By JH Statts
Integrity have been making an angry noise for a long time. Formed in Cleveland, Ohio in 1988, the band released a couple of EPs before issuing its first full-length, Those Who Fear Tomorrow, in 1991. With it, they unleashed an unholy blend of hardcore and metal that has been extremely influential on countless bands since. In fact, they are probably one of the first "metalcore" bands to hit the scene. (Rampant "labeling" of genres and sub-genres started around this time as well).
Suicide Black Snake is the band's ninth studio album, and it is classic Integrity. Though the band has gone through numerous line-up changes, one constant for the past 22 years has been vocalist, and founding member, Dwid. Let's face it, he is Integrity at this point in the game. His vocal style stands out as original and is one of the strongest in all of metal or hardcore. His voice is immediately identifiable, as are most of the songs he writes. The songs on Suicide Black Snake are no exception. There's a rawness present on every track; an edgy urgency. One thing does stand out on the record: the use of harmonica on the (mostly) spoken-word 'There Ain't No Living in Life'. Oddly enough it fits rather well. Another standout is the extremely classic-sounding solo in '+Orrchida'. It is great. Melodic. Very NWOBHM inspired. The rest is fast, angry, and short. Classic Integrity.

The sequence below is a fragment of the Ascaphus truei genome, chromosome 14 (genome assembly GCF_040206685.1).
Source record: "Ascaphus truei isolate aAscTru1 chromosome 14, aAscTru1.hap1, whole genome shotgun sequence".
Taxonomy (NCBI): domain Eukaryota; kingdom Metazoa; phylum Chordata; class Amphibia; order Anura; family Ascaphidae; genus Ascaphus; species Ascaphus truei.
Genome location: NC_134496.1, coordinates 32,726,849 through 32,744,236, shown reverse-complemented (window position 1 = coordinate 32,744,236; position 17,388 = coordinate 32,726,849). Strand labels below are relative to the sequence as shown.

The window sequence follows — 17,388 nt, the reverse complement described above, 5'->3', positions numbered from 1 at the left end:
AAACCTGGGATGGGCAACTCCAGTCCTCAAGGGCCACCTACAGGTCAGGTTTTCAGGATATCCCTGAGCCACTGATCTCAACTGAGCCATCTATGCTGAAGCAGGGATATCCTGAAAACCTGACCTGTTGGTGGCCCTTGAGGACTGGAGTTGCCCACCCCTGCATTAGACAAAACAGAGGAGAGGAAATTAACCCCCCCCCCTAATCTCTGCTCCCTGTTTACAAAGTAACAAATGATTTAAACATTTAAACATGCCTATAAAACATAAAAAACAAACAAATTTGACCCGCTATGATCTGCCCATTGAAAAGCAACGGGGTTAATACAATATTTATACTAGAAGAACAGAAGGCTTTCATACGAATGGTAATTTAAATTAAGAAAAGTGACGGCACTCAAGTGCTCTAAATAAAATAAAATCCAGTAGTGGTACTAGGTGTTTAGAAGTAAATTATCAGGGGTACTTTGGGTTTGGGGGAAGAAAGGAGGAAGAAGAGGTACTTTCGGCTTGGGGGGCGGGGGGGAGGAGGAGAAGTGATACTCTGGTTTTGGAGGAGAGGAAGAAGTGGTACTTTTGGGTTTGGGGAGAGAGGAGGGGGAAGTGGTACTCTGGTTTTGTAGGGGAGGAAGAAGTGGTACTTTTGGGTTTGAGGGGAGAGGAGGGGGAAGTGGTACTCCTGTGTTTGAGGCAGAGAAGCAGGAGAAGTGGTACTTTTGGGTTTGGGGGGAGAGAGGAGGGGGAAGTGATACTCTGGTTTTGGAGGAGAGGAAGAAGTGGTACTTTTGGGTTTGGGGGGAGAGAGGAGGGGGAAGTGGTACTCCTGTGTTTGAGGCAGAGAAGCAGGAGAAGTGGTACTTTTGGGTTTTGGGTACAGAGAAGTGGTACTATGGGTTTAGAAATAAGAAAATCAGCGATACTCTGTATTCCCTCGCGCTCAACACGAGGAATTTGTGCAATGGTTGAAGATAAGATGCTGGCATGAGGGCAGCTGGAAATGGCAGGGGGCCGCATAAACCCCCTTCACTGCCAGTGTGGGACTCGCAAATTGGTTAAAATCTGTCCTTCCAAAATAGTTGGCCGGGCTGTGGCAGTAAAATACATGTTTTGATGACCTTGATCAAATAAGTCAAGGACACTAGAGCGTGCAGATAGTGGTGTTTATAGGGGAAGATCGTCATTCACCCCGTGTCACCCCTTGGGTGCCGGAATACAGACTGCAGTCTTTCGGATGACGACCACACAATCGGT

Loyal fans should have no problem getting into Suicide Black Snake. First-time listeners, however, might want to venture back into their catalog a bit, preferably before Integrity 2000. Dwid knows what he wants to do, and he does it. And why not? It has worked so far. He must be doing something right. Pick up Suicide Black Snake and judge for yourself.